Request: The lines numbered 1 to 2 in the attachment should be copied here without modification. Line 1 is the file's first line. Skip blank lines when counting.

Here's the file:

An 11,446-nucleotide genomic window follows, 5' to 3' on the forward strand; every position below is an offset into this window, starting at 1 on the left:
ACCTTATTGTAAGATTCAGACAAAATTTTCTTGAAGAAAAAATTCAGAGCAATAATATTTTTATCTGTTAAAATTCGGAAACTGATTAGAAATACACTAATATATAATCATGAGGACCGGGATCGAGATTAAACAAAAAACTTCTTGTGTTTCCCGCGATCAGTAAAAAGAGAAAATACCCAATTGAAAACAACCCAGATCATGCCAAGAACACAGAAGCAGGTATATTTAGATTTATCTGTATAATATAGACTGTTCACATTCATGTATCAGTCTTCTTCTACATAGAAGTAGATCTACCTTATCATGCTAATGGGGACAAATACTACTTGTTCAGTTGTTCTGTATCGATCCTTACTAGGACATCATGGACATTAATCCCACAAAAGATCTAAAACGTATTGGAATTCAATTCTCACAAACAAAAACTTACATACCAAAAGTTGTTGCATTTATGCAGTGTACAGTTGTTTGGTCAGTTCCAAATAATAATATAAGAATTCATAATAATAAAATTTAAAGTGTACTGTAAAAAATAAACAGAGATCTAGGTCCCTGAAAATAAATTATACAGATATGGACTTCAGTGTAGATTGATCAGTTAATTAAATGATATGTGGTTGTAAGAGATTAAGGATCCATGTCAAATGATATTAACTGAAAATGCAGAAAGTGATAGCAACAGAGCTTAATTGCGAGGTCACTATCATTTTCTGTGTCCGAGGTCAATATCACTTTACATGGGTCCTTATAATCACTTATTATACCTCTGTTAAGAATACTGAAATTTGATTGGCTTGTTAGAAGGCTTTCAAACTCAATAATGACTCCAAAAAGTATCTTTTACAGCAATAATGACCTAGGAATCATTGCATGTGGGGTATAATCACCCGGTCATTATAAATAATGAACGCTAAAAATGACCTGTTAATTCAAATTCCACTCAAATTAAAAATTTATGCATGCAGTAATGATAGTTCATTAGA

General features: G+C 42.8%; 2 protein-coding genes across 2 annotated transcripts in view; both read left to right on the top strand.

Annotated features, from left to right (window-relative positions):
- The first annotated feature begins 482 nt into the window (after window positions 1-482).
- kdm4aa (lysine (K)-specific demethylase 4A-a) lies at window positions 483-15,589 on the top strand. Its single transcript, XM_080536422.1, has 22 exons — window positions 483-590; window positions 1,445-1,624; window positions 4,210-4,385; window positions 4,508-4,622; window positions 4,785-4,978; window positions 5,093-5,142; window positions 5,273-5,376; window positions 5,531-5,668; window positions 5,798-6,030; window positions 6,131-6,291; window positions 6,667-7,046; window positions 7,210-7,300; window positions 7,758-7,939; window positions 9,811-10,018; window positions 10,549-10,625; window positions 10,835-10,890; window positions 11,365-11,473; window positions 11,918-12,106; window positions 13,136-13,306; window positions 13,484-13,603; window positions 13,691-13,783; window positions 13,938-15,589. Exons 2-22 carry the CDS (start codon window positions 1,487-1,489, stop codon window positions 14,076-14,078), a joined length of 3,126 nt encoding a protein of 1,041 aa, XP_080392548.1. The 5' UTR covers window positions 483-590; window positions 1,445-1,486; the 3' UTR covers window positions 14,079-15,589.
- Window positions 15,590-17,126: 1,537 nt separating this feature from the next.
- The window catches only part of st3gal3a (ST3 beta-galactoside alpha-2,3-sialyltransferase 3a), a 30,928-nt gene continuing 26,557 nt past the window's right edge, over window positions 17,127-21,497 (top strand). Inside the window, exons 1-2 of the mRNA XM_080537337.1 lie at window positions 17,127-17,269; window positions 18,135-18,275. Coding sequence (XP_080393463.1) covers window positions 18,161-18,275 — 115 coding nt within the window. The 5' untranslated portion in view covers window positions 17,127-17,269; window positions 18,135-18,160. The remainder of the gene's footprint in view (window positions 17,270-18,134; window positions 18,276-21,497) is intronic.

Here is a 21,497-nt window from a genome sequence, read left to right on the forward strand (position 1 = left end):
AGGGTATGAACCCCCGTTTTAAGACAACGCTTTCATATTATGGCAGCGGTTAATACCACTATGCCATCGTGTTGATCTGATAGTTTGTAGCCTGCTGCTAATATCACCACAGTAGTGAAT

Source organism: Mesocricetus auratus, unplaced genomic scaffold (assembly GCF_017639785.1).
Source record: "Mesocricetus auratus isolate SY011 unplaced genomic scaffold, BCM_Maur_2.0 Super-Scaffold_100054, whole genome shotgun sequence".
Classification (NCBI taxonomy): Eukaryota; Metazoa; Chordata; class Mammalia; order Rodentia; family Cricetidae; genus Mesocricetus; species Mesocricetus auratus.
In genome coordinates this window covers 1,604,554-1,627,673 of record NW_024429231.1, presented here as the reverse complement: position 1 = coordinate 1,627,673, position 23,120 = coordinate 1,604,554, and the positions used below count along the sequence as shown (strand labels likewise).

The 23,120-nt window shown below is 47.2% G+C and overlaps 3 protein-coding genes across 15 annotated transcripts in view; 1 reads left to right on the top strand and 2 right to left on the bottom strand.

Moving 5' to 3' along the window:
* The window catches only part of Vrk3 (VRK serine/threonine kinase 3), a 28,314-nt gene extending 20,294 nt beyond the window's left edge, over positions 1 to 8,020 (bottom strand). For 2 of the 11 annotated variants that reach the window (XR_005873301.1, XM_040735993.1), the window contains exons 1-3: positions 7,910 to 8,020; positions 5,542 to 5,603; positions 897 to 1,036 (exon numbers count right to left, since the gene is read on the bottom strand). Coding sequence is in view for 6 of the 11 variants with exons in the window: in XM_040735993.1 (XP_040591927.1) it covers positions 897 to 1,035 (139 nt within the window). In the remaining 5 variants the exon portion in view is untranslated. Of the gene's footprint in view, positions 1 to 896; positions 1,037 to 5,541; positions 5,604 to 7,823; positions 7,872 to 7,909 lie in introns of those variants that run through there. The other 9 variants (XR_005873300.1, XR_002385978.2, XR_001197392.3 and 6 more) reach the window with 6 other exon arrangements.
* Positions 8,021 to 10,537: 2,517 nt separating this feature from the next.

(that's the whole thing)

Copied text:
An 11,446-nucleotide genomic window follows, 5' to 3' on the forward strand; every position below is an offset into this window, starting at 1 on the left:
ACCTTATTGTAAGATTCAGACAAAATTTTCTTGAAGAAAAAATTCAGAGCAATAATATTTTTATCTGTTAAAATTCGGAAACTGATTAGAAATACACTAATATATAATCATGAGGACCGGGATCGAGATTAAACAAAAAACTTCTTGTGTTTCCCGCGATCAGTAAAAAGAGAAAATACCCAATTGAAAACAACCCAGATCATGCCAAGAACACAGAAGCAGGTATATTTAGATTTATCTGTATAATATAGACTGTTCACATTCATGTATCAGTCTTCTTCTACATAGAAGTAGATCTACCTTATCATGCTAATGGGGACAAATACTACTTGTTCAGTTGTTCTGTATCGATCCTTACTAGGACATCATGGACATTAATCCCACAAAAGATCTAAAACGTATTGGAATTCAATTCTCACAAACAAAAACTTACATACCAAAAGTTGTTGCATTTATGCAGTGTACAGTTGTTTGGTCAGTTCCAAATAATAATATAAGAATTCATAATAATAAAATTTAAAGTGTACTGTAAAAAATAAACAGAGATCTAGGTCCCTGAAAATAAATTATACAGATATGGACTTCAGTGTAGATTGATCAGTTAATTAAATGATATGTGGTTGTAAGAGATTAAGGATCCATGTCAAATGATATTAACTGAAAATGCAGAAAGTGATAGCAACAGAGCTTAATTGCGAGGTCACTATCATTTTCTGTGTCCGAGGTCAATATCACTTTACATGGGTCCTTATAATCACTTATTATACCTCTGTTAAGAATACTGAAATTTGATTGGCTTGTTAGAAGGCTTTCAAACTCAATAATGACTCCAAAAAGTATCTTTTACAGCAATAATGACCTAGGAATCATTGCATGTGGGGTATAATCACCCGGTCATTATAAATAATGAACGCTAAAAATGACCTGTTAATTCAAATTCCACTCAAATTAAAAATTTATGCATGCAGTAATGATAGTTCATTAGA